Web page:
Another set of problems is entirely health-related. For example, the prevalence of asthma in our school children has become a subject of concern for educators. U.S. Surgeon General David Satcher has noted that between 1980 and 1994, the percentage of Americans with asthma increased 75 percent, and the percentage of preschool-age children with asthma increased 160 percent. Asthma has been blamed for more than 10 million missed school days. The unsolved question: Are school buildings themselves contributing to the problem?

Sick-building syndrome also has become an issue in nations such as England. The British have led the way in formulating strategies to assess and ameliorate environmental concerns in buildings. The Building Research Establishment (BRE) devised an environmental assessment methodology in the early 1990s. The BRE established the Building Research Establishment Environmental Assessment Methodology (BREEAM). The program concentrated on existing buildings and focused on specific building types such as schools. BREEAM established a benchmark evaluation system, giving credits to a building that took specific steps toward being environmentally friendly.

Typical components of a BREEAM assessment include issues related to controlling carbon-dioxide emissions and ozone depletion. Water quality and conservation, site ecology, and the environmental impact of construction procedures and construction materials all have point values in the rating system. Performance characteristics such as acoustics, lighting and air quality also contribute points. School buildings were among the first BREEAM building types to be assessed environmentally. They remain a key element of the BREEAM program.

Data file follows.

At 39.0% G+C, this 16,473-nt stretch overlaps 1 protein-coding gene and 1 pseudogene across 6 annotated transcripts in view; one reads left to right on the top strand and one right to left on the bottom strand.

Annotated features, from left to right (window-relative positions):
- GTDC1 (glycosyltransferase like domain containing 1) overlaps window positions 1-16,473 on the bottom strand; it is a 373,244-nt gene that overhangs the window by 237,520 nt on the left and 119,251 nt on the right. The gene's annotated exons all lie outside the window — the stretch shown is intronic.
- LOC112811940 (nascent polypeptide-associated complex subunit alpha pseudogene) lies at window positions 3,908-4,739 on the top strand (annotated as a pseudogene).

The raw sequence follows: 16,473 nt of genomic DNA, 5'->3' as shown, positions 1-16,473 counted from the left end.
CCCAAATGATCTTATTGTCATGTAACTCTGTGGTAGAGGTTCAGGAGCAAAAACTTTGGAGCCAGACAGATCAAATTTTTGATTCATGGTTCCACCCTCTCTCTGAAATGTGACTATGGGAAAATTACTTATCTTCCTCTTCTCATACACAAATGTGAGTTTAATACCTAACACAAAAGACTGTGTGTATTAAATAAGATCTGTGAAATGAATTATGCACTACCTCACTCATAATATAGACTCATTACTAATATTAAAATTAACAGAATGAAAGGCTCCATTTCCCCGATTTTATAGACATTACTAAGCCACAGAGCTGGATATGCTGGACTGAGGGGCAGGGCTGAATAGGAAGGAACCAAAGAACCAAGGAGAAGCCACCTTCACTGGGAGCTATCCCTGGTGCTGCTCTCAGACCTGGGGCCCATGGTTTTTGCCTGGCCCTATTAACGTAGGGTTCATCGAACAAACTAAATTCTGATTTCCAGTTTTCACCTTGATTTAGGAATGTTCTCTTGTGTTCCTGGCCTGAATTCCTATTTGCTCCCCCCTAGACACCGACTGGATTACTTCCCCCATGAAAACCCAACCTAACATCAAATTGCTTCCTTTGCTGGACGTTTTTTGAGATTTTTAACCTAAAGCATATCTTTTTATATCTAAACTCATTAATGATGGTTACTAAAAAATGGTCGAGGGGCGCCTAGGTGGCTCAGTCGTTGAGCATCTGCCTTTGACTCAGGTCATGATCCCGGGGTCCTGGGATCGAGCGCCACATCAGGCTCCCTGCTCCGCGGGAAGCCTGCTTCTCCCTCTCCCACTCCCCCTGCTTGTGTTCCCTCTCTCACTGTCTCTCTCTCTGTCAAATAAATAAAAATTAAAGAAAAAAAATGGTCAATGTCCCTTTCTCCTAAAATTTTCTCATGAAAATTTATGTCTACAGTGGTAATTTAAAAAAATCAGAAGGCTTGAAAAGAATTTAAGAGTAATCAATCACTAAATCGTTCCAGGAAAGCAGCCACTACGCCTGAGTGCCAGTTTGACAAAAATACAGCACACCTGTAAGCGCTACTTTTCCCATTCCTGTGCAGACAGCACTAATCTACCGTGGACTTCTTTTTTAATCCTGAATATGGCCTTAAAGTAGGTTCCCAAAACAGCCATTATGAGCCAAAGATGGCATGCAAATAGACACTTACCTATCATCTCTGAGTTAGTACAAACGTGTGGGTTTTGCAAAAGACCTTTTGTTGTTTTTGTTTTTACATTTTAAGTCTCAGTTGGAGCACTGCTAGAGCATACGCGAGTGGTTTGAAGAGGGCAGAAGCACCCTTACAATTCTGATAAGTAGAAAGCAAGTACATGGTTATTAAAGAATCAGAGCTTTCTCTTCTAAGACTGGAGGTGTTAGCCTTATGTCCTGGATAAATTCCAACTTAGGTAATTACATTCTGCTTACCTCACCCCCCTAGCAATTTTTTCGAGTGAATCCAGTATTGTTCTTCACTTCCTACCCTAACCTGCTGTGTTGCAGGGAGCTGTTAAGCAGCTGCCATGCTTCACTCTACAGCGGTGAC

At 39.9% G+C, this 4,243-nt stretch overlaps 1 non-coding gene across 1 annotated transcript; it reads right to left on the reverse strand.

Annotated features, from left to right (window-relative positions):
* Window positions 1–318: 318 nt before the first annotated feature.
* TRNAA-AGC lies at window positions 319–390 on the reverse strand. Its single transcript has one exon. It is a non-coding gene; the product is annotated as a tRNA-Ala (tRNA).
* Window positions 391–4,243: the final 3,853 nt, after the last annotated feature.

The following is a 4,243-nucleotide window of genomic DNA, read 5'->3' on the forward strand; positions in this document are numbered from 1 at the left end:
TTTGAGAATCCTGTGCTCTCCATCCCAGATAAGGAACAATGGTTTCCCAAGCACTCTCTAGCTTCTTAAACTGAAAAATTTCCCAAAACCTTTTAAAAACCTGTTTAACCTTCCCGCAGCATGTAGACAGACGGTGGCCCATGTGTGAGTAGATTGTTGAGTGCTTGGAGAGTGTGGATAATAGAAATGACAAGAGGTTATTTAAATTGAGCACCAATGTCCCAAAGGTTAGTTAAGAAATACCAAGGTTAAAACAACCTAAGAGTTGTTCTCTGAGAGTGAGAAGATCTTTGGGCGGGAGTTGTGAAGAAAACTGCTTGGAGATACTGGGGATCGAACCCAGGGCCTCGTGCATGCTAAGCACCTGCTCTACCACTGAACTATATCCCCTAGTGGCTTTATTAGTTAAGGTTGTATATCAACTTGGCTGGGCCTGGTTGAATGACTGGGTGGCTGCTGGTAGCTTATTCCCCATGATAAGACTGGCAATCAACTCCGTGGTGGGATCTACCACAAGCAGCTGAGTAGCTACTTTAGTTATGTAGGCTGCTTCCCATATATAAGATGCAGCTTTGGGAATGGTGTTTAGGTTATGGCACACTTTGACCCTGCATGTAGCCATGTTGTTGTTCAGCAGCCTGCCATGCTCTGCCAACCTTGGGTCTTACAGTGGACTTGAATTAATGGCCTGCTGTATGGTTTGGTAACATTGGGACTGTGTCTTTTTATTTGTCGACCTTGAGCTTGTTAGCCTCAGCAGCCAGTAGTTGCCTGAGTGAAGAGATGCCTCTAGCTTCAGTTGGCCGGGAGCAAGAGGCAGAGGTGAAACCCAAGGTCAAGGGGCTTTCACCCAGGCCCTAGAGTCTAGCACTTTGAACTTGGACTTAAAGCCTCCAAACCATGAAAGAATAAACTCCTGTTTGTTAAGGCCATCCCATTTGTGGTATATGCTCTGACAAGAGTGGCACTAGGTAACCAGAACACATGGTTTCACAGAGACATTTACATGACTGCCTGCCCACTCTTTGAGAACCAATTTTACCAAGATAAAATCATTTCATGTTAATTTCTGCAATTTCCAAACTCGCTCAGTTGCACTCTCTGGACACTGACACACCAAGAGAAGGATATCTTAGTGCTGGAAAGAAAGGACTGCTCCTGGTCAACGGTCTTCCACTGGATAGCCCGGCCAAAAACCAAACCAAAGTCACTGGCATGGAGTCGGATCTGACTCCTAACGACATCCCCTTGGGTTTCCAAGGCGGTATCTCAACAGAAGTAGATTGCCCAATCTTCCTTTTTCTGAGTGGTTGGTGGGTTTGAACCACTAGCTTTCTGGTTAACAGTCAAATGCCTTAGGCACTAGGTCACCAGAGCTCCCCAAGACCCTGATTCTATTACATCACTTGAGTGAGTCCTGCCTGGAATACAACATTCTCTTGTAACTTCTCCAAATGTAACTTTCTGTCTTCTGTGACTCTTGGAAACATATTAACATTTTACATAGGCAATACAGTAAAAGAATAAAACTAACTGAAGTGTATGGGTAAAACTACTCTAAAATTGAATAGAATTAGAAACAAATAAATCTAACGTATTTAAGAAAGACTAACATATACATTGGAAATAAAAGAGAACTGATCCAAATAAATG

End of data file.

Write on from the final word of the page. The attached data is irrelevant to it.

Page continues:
As the BREEAM system proceeded from building type to building type in Great Britain, it also migrated to other countries, such as South Africa, Norway, Hong Kong and Canada. In the United States, a BREEAM-inspired effort by the U.S. Green Building Council called Leadership in Energy and Environmental Design (LEED) has chosen to emphasize new building design rather than assessment of existing facilities.

Even in cultures less advanced technologically, facility maintenance can be low-cost, environmentally sound, and almost immediate. In the Ivory Coast, the mud and thatch houses in a village called Fakah spanned the same 300 to 400 years that the buildings at Yale do. Unlike Yale's stone, the mud and thatch were constantly deteriorating, but they were replenished regularly by their occupants.

How the houses have been used over the 300 years has not changed significantly. The appearance is nearly constant while the materials, mud and thatch, are in flux. The material construction cost is zero. These mud huts and the historic stone Yale buildings share a common bond — the people who use them choose to care for them. In Fakah, the buildings are always in synch with the natural environment. It is an old lesson and the ultimate key to effective facility assessment.

Rush, AIA, is an architect with The Office of Michael Rosenfeld, Inc., West Acton, Mass.